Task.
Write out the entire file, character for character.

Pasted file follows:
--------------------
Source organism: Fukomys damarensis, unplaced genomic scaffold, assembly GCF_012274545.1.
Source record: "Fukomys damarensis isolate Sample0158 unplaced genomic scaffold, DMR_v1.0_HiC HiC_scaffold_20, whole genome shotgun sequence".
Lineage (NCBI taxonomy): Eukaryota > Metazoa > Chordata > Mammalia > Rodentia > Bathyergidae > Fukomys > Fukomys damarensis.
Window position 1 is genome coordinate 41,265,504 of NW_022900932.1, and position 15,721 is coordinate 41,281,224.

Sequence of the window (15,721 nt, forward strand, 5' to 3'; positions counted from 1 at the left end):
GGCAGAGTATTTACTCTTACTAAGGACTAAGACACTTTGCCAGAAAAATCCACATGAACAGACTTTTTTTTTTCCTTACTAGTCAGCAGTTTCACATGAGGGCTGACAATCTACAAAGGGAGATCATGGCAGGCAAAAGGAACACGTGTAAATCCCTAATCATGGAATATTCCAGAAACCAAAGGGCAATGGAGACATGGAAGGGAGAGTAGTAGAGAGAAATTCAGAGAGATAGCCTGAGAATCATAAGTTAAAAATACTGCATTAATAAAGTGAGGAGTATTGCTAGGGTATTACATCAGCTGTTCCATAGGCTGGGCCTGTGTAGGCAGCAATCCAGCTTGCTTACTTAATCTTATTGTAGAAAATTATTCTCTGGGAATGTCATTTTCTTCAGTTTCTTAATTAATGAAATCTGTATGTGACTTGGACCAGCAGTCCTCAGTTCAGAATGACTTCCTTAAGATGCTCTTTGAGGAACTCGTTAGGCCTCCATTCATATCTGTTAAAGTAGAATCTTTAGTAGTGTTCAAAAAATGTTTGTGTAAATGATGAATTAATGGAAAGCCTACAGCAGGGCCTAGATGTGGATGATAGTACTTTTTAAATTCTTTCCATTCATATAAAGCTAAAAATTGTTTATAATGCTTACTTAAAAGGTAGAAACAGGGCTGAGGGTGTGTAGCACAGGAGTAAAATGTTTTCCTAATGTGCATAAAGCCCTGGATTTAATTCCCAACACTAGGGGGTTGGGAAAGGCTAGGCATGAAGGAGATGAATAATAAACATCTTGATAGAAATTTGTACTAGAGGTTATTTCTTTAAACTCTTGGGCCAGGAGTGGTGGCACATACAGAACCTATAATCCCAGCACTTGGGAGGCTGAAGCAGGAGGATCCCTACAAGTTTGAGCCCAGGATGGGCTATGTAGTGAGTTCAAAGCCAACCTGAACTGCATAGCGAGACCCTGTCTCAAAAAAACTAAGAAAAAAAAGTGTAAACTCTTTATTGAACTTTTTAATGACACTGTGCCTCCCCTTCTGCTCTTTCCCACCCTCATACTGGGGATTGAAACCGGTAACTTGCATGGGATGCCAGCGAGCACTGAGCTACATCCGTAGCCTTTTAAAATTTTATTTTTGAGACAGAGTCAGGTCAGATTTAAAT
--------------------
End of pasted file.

Source organism: Fukomys damarensis, unplaced genomic scaffold, assembly GCF_012274545.1.
Source record: "Fukomys damarensis isolate Sample0158 unplaced genomic scaffold, DMR_v1.0_HiC HiC_scaffold_20, whole genome shotgun sequence".
Lineage (NCBI taxonomy): Eukaryota > Metazoa > Chordata > Mammalia > Rodentia > Bathyergidae > Fukomys > Fukomys damarensis.
Window position 1 is genome coordinate 41,265,504 of NW_022900932.1, and position 15,721 is coordinate 41,281,224.

Sequence of the window (15,721 nt, forward strand, 5' to 3'; positions counted from 1 at the left end):
GGCAGAGTATTTACTCTTACTAAGGACTAAGACACTTTGCCAGAAAAATCCACATGAACAGACTTTTTTTTTTCCTTACTAGTCAGCAGTTTCACATGAGGGCTGACAATCTACAAAGGGAGATCATGGCAGGCAAAAGGAACACGTGTAAATCCCTAATCATGGAATATTCCAGAAACCAAAGGGCAATGGAGACATGGAAGGGAGAGTAGTAGAGAGAAATTCAGAGAGATAGCCTGAGAATCATAAGTTAAAAATACTGCATTAATAAAGTGAGGAGTATTGCTAGGGTATTACATCAGCTGTTCCATAGGCTGGGCCTGTGTAGGCAGCAATCCAGCTTGCTTACTTAATCTTATTGTAGAAAATTATTCTCTGGGAATGTCATTTTCTTCAGTTTCTTAATTAATGAAATCTGTATGTGACTTGGACCAGCAGTCCTCAGTTCAGAATGACTTCCTTAAGATGCTCTTTGAGGAACTCGTTAGGCCTCCATTCATATCTGTTAAAGTAGAATCTTTAGTAGTGTTCAAAAAATGTTTGTGTAAATGATGAATTAATGGAAAGCCTACAGCAGGGCCTAGATGTGGATGATAGTACTTTTTAAATTCTTTCCATTCATATAAAGCTAAAAATTGTTTATAATGCTTACTTAAAAGGTAGAAACAGGGCTGAGGGTGTGTAGCACAGGAGTAAAATGTTTTCCTAATGTGCATAAAGCCCTGGATTTAATTCCCAACACTAGGGGGTTGGGAAAGGCTAGGCATGAAGGAGATGAATAATAAACATCTTGATAGAAATTTGTACTAGAGGTTATTTCTTTAAACTCTTGGGCCAGGAGTGGTGGCACATACAGAACCTATAATCCCAGCACTTGGGAGGCTGAAGCAGGAGGATCCCTACAAGTTTGAGCCCAGGATGGGCTATGTAGTGAGTTCAAAGCCAACCTGAACTGCATAGCGAGACCCTGTCTCAAAAAAACTAAGAAAAAAAAGTGTAAACTCTTTATTGAACTTTTTAATGACACTGTGCCTCCCCTTCTGCTCTTTCCCACCCTCATACTGGGGATTGAAACCGGTAACTTGCATGGGATGCCAGCGAGCACTGAGCTACATCCGTAGCCTTTTAAAATTTTATTTTTGAGACAGAGTCAGGTCAGATTTAAAT